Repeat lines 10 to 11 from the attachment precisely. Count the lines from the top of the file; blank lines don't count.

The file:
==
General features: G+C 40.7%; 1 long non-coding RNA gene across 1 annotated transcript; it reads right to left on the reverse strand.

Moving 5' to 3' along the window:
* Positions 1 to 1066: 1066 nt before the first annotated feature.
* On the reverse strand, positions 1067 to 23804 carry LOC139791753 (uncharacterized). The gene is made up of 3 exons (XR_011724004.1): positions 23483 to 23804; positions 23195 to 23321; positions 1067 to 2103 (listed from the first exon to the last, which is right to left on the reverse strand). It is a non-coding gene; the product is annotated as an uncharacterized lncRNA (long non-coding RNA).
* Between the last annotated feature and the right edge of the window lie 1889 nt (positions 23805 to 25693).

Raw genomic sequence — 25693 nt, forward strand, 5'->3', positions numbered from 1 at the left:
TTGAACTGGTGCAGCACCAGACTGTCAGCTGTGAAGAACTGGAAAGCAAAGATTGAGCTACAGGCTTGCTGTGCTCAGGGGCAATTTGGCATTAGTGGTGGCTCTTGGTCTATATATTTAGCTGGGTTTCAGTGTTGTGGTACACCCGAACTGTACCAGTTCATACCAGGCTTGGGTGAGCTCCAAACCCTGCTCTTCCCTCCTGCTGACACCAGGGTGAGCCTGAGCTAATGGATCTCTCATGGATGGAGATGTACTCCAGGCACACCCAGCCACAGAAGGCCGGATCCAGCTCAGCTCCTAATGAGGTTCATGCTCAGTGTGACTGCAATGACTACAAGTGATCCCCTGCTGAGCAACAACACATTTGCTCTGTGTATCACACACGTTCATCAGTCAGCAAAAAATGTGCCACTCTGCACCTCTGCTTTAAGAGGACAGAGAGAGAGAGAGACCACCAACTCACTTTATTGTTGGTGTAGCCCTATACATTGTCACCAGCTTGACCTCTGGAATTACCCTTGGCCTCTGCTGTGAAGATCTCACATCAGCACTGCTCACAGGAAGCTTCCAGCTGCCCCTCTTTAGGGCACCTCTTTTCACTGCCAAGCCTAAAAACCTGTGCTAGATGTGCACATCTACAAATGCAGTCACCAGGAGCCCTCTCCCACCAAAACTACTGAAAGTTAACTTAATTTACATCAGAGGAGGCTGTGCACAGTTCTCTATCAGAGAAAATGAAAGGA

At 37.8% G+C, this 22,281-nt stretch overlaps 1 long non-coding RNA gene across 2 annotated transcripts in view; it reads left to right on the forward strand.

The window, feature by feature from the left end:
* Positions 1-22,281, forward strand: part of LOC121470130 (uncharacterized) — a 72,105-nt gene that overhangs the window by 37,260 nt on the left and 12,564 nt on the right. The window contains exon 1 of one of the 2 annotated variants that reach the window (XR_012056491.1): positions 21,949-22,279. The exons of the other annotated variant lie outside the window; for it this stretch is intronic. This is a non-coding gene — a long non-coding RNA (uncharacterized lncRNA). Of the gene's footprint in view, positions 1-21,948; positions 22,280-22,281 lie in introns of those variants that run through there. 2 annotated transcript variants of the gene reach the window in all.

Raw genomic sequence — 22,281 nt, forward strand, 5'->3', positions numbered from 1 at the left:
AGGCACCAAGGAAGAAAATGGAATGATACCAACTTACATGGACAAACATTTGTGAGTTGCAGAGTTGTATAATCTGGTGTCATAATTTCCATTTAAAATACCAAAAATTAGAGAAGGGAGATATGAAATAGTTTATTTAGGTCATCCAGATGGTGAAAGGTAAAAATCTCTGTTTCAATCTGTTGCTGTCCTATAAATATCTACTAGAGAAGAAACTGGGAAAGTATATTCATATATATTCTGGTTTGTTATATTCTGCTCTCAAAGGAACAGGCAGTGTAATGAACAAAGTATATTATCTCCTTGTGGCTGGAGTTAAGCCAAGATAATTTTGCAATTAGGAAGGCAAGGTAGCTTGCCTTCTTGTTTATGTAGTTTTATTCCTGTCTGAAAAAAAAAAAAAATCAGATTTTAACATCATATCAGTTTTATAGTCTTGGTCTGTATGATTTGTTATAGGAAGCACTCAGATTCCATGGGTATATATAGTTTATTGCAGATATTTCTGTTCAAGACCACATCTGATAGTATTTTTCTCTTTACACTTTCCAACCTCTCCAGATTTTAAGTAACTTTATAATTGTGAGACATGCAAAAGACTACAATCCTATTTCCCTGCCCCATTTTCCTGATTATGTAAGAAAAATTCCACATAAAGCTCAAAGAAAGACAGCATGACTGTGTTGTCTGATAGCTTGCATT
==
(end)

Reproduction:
* Positions 1-22,281, forward strand: part of LOC121470130 (uncharacterized) — a 72,105-nt gene that overhangs the window by 37,260 nt on the left and 12,564 nt on the right. The window contains exon 1 of one of the 2 annotated variants that reach the window (XR_012056491.1): positions 21,949-22,279. The exons of the other annotated variant lie outside the window; for it this stretch is intronic. This is a non-coding gene — a long non-coding RNA (uncharacterized lncRNA). Of the gene's footprint in view, positions 1-21,948; positions 22,280-22,281 lie in introns of those variants that run through there. 2 annotated transcript variants of the gene reach the window in all.

Raw genomic sequence — 22,281 nt, forward strand, 5'->3', positions numbered from 1 at the left: